Today we are going to dive right into the new phenomenon of "Functional Exercise" seen in many of the gyms & exercise magazines. If you look back at my previous posts your aware of the reasons we stiffen. As adults we quickly lose mobility which robs us of moving correctly, or what we in the rehab world call "Functionally". One of the primary purposes I began writing this blog was to explain the importance of movement. A big part of getting you moving again, without compensations that harm you, is getting you back to your developmental roots.
Developing our motor skills occurs when we are infants. We first learn to roll over, then crawl, eventually we get up on one knee and ultimately we stand. As infants we have all the mobility in the world, it's the stability that needs to be learned. In rehab we use these positions as "resets" to reestablish movement patterns that are essential to correct functional movement, and functional exercise(more on this in future posts).
Why are we doing this again?
Many trainers are adding functional exercise, not understanding the reasoning & it's became a novelty. Functional exercise is most effective when used to improve a deficiency. As a Functional Movement Screen practitioner, I use the findings of the screen as the basis for prescribing the exercise.
|This will end badly...|
When we look at one of the most fundamental movement not only in exercise but in life; the squat, this concept can be better understood..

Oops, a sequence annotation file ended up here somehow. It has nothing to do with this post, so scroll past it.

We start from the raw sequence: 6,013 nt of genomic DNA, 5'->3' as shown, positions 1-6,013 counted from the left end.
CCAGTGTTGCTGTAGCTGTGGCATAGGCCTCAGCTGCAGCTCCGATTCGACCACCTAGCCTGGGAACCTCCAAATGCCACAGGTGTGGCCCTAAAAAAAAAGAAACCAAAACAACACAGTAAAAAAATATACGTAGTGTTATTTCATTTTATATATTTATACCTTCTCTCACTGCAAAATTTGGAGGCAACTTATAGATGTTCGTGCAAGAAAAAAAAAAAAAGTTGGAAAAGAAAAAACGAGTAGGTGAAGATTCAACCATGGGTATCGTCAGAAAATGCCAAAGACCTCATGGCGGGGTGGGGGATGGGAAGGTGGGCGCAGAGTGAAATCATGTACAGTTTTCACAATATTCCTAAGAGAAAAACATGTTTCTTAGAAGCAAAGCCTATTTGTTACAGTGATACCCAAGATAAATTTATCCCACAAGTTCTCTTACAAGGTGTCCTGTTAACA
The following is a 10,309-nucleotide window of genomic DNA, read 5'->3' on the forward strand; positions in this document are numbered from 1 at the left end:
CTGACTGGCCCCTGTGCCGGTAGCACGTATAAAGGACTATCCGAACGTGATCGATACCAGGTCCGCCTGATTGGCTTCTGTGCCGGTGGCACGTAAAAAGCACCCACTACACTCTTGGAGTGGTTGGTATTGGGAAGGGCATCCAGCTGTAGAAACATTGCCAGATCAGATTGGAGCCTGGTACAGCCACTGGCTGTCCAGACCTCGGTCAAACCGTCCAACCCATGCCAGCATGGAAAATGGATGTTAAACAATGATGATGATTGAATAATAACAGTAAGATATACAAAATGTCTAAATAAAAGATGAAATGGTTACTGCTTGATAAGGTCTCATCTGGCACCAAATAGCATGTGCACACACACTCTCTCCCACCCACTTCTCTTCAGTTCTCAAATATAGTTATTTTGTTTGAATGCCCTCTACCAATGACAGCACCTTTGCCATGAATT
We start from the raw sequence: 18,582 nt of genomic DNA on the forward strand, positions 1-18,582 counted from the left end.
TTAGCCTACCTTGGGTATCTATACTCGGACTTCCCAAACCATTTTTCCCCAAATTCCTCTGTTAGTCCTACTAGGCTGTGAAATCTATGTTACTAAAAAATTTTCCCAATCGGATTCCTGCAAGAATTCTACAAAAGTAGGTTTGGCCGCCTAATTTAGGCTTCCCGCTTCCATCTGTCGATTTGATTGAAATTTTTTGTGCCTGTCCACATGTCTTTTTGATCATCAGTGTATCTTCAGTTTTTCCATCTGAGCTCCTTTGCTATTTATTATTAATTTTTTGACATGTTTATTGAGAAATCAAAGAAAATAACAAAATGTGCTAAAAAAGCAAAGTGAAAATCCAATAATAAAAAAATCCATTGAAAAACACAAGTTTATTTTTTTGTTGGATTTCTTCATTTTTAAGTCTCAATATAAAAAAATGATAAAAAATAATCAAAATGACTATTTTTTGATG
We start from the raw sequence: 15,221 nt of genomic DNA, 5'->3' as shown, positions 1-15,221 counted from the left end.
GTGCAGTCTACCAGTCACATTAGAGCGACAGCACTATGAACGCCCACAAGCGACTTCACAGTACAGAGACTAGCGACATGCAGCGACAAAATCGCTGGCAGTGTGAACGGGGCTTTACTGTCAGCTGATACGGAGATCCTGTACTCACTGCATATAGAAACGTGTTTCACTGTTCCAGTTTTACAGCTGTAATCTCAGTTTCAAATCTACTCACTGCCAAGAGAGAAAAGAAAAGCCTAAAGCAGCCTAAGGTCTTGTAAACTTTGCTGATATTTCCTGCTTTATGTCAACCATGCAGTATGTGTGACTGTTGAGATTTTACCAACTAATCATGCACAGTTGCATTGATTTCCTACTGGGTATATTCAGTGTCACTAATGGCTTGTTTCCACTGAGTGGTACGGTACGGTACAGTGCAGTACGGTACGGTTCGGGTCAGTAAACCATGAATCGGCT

|Whoa, slow down there tiger|
As you can see our young friend can easily sit in a deep squat while playing, while our weight lifting friend is about to get a chance to meet yours truly (after he sees every other provider without relief). The weight lifter is trying to build strength on poor movement. While he may get away with it for a short time, this strategy is sure to fail, this is the scenario I'm attempting to save you from. The functional movement that I referred to applies not only to the squat but many other exercises & activities that will be spoken about frequently in my posts.
Nobody wants to have to take a step back, but in order to "Live to Move", we will need to go through prescribed corrective exercises to get the movement right, before we start adding resistance and accentuating our faults. The more the individual strengthens their faults, the more work there will be in reversing that process. An example of stepping back to master the squat would be for someone to learn to hinge at the hips, build mobility in the hips ankle and upper back, followed by learning to master the glute bridge, and finally progress to face the wall squats.
Putting it all together
By taking a step back and making sure the way you move isn't hurting you, you will create and maintain an amazing foundation to move better, feel better, work better and train better. The squat is a tremendous and fundamental movement most of us have difficulty performing. It's also one of the best exercises for loosing fat and adding muscle when performed correctly, and when we add functional movement it's also one of the safest.
Dr. Serafim is a Rehabilitation and a Strength and Conditioning Specialist. He lives and works in the Exton PA area and has devoted himself to furthering his understanding of movement related disorders, and is level 2 functional movement screen certified. He teaches continuing education and operates a private practice. More information can be found at Kinetx.org and feel free to like us at our Facebook Page page.